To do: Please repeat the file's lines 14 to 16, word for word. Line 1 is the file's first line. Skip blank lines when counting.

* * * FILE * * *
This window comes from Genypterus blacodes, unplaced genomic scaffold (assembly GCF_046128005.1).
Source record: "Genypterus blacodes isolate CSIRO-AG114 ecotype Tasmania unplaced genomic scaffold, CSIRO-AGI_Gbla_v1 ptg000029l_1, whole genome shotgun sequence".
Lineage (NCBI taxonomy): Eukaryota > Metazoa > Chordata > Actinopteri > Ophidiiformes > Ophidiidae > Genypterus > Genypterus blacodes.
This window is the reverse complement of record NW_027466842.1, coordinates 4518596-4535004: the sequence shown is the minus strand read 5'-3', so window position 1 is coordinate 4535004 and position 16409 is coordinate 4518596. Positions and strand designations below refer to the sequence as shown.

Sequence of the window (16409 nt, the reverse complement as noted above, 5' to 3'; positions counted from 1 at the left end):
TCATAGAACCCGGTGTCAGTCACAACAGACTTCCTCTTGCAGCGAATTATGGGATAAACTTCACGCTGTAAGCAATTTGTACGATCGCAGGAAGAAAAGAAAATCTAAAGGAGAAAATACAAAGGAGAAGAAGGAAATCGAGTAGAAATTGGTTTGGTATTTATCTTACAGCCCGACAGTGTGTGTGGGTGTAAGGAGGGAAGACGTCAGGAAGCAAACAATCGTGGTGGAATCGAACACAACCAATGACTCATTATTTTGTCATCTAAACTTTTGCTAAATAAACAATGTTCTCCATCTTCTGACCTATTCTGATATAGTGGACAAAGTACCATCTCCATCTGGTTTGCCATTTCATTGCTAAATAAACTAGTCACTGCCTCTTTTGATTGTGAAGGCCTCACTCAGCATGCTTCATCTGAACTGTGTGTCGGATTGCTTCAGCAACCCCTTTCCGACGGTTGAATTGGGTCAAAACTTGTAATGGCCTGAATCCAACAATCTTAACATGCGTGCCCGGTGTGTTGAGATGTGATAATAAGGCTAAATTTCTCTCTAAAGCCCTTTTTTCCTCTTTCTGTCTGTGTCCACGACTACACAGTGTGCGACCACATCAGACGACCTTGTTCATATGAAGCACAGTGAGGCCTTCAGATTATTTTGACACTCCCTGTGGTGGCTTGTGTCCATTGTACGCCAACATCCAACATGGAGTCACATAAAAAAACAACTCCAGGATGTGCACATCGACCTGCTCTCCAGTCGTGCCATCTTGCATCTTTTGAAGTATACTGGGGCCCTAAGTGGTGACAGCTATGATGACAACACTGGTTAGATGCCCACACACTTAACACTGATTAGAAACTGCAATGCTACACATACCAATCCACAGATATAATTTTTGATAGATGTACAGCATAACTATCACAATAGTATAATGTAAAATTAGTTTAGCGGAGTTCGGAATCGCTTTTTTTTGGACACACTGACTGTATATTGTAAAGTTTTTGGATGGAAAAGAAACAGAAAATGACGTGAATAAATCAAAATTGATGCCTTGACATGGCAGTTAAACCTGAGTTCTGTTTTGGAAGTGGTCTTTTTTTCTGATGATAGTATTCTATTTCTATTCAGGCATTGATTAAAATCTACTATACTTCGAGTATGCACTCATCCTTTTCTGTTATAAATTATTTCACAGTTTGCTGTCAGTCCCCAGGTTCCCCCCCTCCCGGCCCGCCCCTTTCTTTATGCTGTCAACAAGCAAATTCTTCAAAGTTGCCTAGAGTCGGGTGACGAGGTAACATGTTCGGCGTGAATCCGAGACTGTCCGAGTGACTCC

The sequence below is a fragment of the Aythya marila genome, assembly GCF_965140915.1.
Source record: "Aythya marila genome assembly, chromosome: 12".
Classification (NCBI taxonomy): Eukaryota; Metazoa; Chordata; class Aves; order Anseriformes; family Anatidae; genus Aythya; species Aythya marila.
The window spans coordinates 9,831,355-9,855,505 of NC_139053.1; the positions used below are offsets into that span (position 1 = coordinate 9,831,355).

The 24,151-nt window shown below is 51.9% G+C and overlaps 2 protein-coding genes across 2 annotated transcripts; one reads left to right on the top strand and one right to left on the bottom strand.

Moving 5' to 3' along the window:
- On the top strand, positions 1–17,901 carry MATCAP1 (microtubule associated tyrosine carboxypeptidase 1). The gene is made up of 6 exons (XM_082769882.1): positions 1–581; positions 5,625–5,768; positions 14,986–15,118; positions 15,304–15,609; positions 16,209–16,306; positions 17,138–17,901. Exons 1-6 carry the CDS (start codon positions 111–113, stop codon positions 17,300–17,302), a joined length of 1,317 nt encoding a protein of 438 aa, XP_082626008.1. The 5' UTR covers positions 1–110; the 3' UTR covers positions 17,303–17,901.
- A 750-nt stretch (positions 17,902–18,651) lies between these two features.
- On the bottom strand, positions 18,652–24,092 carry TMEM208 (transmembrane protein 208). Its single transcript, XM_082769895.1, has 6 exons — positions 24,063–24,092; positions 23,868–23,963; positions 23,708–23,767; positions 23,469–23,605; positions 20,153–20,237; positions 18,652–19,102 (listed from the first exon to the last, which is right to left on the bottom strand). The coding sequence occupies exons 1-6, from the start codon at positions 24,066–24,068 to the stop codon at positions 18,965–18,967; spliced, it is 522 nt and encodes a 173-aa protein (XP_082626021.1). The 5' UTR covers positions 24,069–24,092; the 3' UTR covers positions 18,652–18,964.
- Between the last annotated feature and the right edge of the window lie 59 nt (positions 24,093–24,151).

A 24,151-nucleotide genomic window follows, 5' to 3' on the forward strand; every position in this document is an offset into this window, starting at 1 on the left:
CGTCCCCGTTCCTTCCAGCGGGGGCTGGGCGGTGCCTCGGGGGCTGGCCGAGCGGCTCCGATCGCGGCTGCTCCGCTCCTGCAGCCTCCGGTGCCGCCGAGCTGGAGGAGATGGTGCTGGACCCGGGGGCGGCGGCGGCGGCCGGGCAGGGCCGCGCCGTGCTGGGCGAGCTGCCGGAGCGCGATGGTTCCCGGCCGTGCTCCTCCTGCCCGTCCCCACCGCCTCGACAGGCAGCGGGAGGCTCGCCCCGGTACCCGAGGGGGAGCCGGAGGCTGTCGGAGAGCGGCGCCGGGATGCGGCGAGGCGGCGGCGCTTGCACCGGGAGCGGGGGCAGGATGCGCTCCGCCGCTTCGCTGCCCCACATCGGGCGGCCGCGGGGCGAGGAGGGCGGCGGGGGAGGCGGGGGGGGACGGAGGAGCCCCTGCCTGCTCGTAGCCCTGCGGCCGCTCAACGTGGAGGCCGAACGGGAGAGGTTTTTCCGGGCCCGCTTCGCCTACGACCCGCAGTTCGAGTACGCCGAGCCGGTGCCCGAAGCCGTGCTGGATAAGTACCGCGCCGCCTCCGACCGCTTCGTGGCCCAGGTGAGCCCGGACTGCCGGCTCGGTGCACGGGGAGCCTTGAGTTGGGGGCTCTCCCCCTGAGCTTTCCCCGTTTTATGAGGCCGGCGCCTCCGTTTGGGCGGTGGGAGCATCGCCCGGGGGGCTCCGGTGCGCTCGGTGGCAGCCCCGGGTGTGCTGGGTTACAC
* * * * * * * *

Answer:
- A 750-nt stretch (positions 17,902–18,651) lies between these two features.
- On the bottom strand, positions 18,652–24,092 carry TMEM208 (transmembrane protein 208). Its single transcript, XM_082769895.1, has 6 exons — positions 24,063–24,092; positions 23,868–23,963; positions 23,708–23,767; positions 23,469–23,605; positions 20,153–20,237; positions 18,652–19,102 (listed from the first exon to the last, which is right to left on the bottom strand). The coding sequence occupies exons 1-6, from the start codon at positions 24,066–24,068 to the stop codon at positions 18,965–18,967; spliced, it is 522 nt and encodes a 173-aa protein (XP_082626021.1). The 5' UTR covers positions 24,069–24,092; the 3' UTR covers positions 18,652–18,964.
- Between the last annotated feature and the right edge of the window lie 59 nt (positions 24,093–24,151).